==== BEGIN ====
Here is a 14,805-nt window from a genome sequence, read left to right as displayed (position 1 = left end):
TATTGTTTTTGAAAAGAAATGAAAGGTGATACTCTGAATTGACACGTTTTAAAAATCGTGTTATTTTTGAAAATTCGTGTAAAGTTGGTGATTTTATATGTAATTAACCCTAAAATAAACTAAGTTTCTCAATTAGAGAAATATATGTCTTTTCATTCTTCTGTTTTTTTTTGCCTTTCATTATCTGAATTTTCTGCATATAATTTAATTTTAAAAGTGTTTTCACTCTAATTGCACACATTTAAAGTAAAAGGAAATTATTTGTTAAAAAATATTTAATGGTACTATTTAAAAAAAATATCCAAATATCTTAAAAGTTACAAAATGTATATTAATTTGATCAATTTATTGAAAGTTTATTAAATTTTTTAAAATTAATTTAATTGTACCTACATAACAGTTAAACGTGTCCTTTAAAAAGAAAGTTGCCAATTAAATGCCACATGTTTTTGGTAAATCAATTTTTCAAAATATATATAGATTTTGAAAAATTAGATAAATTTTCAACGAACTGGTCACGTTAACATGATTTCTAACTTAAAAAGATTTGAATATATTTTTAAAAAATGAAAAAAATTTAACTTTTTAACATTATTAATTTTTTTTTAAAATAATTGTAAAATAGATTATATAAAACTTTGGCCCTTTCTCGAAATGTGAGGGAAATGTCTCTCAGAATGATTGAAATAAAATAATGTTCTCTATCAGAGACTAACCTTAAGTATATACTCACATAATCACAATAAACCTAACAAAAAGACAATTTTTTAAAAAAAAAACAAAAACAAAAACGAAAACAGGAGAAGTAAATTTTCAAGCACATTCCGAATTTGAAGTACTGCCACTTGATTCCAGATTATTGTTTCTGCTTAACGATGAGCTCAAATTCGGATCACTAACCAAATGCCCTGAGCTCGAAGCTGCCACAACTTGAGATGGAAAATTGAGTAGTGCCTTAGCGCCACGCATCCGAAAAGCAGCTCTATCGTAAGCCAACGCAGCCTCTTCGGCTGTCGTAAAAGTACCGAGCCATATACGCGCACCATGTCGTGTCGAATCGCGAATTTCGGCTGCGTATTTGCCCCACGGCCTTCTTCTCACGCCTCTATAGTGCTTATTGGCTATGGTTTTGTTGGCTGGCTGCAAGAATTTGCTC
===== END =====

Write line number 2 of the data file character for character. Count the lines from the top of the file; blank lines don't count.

TATTGTTTTTGAAAAGAAATGAAAGGTGATACTCTGAATTGACACGTTTTAAAAATCGTGTTATTTTTGAAAATTCGTGTAAAGTTGGTGATTTTATATGTAATTAACCCTAAAATAAACTAAGTTTCTCAATTAGAGAAATATATGTCTTTTCATTCTTCTGTTTTTTTTTGCCTTTCATTATCTGAATTTTCTGCATATAATTTAATTTTAAAAGTGTTTTCACTCTAATTGCACACATTTAAAGTAAAAGGAAATTATTTGTTAAAAAATATTTAATGGTACTATTTAAAAAAAATATCCAAATATCTTAAAAGTTACAAAATGTATATTAATTTGATCAATTTATTGAAAGTTTATTAAATTTTTTAAAATTAATTTAATTGTACCTACATAACAGTTAAACGTGTCCTTTAAAAAGAAAGTTGCCAATTAAATGCCACATGTTTTTGGTAAATCAATTTTTCAAAATATATATAGATTTTGAAAAATTAGATAAATTTTCAACGAACTGGTCACGTTAACATGATTTCTAACTTAAAAAGATTTGAATATATTTTTAAAAAATGAAAAAAATTTAACTTTTTAACATTATTAATTTTTTTTTAAAATAATTGTAAAATAGATTATATAAAACTTTGGCCCTTTCTCGAAATGTGAGGGAAATGTCTCTCAGAATGATTGAAATAAAATAATGTTCTCTATCAGAGACTAACCTTAAGTATATACTCACATAATCACAATAAACCTAACAAAAAGACAATTTTTTAAAAAAAAAACAAAAACAAAAACGAAAACAGGAGAAGTAAATTTTCAAGCACATTCCGAATTTGAAGTACTGCCACTTGATTCCAGATTATTGTTTCTGCTTAACGATGAGCTCAAATTCGGATCACTAACCAAATGCCCTGAGCTCGAAGCTGCCACAACTTGAGATGGAAAATTGAGTAGTGCCTTAGCGCCACGCATCCGAAAAGCAGCTCTATCGTAAGCCAACGCAGCCTCTTCGGCTGTCGTAAAAGTACCGAGCCATATACGCGCACCATGTCGTGTCGAATCGCGAATTTCGGCTGCGTATTTGCCCCACGGCCTTCTTCTCACGCCTCTATAGTGCTTATTGGCTATGGTTTTGTTGGCTGGCTGCAAGAATTTGCTC